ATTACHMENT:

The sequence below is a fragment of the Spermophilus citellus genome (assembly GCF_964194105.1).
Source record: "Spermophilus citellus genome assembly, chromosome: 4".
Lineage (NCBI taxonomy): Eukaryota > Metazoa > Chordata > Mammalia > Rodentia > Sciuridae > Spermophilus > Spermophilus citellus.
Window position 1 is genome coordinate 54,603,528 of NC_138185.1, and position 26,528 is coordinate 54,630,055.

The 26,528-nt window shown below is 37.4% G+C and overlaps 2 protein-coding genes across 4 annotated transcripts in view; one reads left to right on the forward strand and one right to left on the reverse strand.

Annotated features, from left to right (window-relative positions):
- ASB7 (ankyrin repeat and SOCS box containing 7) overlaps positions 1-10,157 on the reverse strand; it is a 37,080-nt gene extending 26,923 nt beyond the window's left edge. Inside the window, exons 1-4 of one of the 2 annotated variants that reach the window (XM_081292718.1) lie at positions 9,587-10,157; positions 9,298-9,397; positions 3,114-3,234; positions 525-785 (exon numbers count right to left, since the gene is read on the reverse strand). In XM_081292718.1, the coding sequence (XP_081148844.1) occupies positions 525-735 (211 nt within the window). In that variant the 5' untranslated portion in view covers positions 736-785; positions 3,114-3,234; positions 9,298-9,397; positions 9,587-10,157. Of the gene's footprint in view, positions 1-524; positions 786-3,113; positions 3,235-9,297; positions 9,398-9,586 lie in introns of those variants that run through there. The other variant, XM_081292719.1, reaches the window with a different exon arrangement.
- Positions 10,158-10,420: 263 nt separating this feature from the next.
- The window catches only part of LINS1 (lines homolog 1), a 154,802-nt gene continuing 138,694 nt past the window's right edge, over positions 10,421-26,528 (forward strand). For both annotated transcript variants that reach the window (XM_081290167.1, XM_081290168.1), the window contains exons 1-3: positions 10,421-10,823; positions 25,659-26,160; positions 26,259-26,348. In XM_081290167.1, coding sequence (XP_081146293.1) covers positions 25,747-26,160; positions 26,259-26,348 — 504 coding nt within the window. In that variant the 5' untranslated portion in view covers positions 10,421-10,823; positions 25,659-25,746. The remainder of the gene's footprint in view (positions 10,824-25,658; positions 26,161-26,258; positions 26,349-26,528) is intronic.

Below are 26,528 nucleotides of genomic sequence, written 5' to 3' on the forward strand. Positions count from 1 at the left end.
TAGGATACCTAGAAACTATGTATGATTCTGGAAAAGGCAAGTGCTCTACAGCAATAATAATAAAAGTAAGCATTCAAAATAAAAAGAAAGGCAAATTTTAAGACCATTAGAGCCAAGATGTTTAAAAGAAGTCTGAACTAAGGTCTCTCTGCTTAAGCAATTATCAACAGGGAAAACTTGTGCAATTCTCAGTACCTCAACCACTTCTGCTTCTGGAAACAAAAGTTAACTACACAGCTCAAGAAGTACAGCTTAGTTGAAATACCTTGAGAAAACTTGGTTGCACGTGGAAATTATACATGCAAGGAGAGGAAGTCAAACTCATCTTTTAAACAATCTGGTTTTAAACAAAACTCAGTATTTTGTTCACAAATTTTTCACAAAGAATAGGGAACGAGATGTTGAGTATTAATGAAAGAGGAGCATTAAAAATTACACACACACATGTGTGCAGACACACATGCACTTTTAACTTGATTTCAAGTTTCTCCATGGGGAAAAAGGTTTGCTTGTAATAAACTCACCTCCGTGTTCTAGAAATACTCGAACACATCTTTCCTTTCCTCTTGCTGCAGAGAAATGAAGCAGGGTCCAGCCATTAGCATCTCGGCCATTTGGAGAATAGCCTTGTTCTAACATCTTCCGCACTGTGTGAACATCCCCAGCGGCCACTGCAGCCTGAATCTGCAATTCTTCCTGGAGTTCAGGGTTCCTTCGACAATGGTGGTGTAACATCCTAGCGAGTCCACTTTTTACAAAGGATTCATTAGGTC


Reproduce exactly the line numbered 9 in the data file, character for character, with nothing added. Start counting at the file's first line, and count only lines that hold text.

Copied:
- The window catches only part of LINS1 (lines homolog 1), a 154,802-nt gene continuing 138,694 nt past the window's right edge, over positions 10,421-26,528 (forward strand). For both annotated transcript variants that reach the window (XM_081290167.1, XM_081290168.1), the window contains exons 1-3: positions 10,421-10,823; positions 25,659-26,160; positions 26,259-26,348. In XM_081290167.1, coding sequence (XP_081146293.1) covers positions 25,747-26,160; positions 26,259-26,348 — 504 coding nt within the window. In that variant the 5' untranslated portion in view covers positions 10,421-10,823; positions 25,659-25,746. The remainder of the gene's footprint in view (positions 10,824-25,658; positions 26,161-26,258; positions 26,349-26,528) is intronic.